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Screen capture of Larry Weed delivering 1971 Grand RoundsStudents of medicine (surely most MDs) will know the name Larry Weed, but I didn’t until a few years ago on this blog, when I learned that in 1999 our founder “Doc Tom” Ferguson gave Weed an Outstanding Achievement Award.

In the late 1960s Dr. Weed created the concept of the POMR: the Problem Oriented Medical Record, and the corresponding concept of SOAP Notes (Wikipedia). Physicians have told me that these ways of organizing medical thinking truly revolutionized the practice of medicine – I’d welcome discussion in the comments.

Well, someone unearthed this priceless video of him lecturing about it at Emory University when it was brand new –  in 1971, forty-three years ago. (Check out the snazzy overhead projector, the microphone strapped to his chest!) If you don’t know how medicine was practiced before this unique idea, you may be aghast at the first few minutes. Believe it or not, the medical record was not at all organized by the patient’s problems; listen to the mess that resulted.

Then he gets into how impossible it will be to improve medicine if we don’t get systematic about how we define problems and systematic about our approaches to them. Many of the points he made are still applicable today. His current book is Medicine in Denial, a title that will come of no surprise to you if you make it through all 54 minutes of this talk.

Dr. Weed is 80 now, and lives in Vermont, where I gave a speech yesterday. I ended up talking to him on the phone, and very much hope to connect in person soon.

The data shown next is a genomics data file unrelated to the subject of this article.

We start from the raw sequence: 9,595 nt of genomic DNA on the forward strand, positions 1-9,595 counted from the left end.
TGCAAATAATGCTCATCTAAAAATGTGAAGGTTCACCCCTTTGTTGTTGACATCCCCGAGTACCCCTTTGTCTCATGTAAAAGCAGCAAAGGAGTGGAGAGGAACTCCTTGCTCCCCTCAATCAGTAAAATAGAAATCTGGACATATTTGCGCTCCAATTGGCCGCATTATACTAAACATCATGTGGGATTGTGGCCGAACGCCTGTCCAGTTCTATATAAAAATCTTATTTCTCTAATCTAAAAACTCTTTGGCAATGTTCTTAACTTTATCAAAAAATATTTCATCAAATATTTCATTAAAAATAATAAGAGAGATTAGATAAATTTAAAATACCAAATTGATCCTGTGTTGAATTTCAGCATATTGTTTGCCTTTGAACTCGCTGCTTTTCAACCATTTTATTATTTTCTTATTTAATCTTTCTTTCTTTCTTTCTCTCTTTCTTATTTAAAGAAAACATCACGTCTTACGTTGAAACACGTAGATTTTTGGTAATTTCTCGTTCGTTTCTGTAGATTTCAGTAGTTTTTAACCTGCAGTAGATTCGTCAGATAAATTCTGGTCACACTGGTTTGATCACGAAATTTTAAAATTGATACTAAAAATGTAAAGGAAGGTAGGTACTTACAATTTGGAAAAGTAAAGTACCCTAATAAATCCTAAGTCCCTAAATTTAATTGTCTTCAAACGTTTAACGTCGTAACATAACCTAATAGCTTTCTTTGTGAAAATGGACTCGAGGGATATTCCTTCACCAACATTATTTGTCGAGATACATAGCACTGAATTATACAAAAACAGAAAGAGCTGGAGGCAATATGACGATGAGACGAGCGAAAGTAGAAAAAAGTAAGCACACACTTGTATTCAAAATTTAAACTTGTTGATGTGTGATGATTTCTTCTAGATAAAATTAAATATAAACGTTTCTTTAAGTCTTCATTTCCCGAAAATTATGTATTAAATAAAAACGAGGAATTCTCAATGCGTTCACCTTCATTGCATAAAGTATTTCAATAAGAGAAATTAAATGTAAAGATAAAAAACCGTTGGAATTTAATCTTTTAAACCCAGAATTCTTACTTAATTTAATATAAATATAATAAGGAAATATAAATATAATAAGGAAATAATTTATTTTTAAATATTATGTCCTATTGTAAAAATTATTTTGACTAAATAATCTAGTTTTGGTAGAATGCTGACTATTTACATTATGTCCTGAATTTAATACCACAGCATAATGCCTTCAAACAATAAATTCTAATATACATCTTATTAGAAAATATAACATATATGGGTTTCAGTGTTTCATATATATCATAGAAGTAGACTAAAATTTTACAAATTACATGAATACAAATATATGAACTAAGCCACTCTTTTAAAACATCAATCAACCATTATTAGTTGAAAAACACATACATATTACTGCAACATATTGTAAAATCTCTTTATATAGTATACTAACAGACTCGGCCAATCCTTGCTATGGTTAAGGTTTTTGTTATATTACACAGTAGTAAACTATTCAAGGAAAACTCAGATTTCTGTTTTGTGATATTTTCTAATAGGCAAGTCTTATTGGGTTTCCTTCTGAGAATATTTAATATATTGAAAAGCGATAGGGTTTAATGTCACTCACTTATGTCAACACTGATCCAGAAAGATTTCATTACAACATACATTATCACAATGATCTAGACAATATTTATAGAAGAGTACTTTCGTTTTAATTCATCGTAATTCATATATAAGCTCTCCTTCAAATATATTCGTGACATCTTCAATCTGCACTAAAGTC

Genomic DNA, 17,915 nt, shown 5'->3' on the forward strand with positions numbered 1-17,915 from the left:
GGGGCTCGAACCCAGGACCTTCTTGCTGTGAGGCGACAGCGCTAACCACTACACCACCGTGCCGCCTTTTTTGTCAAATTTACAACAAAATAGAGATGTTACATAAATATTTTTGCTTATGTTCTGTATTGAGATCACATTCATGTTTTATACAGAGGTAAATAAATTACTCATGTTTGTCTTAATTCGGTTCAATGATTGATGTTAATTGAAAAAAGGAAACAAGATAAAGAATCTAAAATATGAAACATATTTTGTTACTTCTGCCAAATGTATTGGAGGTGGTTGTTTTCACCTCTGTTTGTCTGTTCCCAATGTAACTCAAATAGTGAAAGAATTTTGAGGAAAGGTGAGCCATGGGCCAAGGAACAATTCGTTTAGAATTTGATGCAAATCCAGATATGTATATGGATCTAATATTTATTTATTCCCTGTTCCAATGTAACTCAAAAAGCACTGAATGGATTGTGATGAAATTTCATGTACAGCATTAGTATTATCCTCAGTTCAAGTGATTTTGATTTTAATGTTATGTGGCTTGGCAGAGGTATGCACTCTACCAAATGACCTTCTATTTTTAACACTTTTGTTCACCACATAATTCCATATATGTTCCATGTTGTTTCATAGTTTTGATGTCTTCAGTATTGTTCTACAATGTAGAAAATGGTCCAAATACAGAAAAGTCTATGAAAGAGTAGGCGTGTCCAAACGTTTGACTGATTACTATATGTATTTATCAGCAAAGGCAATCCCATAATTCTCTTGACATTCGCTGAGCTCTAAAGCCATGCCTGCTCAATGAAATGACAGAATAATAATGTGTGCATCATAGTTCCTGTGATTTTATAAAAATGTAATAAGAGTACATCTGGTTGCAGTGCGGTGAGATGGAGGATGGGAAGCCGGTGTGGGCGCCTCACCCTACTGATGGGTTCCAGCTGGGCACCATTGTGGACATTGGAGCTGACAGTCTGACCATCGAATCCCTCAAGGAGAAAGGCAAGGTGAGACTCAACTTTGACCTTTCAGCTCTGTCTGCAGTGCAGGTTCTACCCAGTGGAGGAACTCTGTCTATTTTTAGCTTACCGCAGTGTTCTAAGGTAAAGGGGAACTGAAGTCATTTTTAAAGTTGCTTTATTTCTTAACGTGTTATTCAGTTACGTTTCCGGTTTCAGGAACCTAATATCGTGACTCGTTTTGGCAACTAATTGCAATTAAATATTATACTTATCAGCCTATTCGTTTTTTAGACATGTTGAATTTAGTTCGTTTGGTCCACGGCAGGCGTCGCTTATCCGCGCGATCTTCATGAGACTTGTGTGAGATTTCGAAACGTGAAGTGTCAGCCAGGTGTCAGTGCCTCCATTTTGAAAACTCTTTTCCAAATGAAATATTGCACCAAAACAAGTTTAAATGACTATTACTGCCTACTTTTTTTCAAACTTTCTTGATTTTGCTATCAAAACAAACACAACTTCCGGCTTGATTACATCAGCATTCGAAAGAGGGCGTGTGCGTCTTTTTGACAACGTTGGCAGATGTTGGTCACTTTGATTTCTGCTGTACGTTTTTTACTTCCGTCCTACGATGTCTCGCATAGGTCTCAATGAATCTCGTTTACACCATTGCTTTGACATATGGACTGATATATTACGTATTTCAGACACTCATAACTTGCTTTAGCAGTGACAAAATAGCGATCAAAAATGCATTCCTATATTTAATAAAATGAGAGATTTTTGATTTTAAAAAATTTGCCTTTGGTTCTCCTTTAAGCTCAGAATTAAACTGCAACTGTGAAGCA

See also:

  • Nov. 2011: Lawrence Weed, father of the Problem Oriented Medical Record, looks ahead (an interview by Kaiser Permanente)
  • March 2013: in our Journal, Is Larry Weed right? – editorial about Medicine in Denial by SPM co-founder Terry Graedon (specifically about diagnosis errors)
  • March 2008: prescient post by SPM co-founder Gilles Frydman about a NY Times Magazine article “Practicing Patients” by Thomas Goetz. Gilles cited Weed a couple of times, and also makes a brilliant point about e-patients collaborating with experts, not replacing them.
  • The Amazon page for Medicine in Denial. The description says he “more than 50 years ago, originated influential standards for organizing medical records. He applied these standards (known as the problem-oriented medical record) in designing electronic record systems. He subsequently developed software tools for applying medical knowledge to patient data.”
  • New: Neil Versel’s piece about Weed this Monday in Bio-IT World




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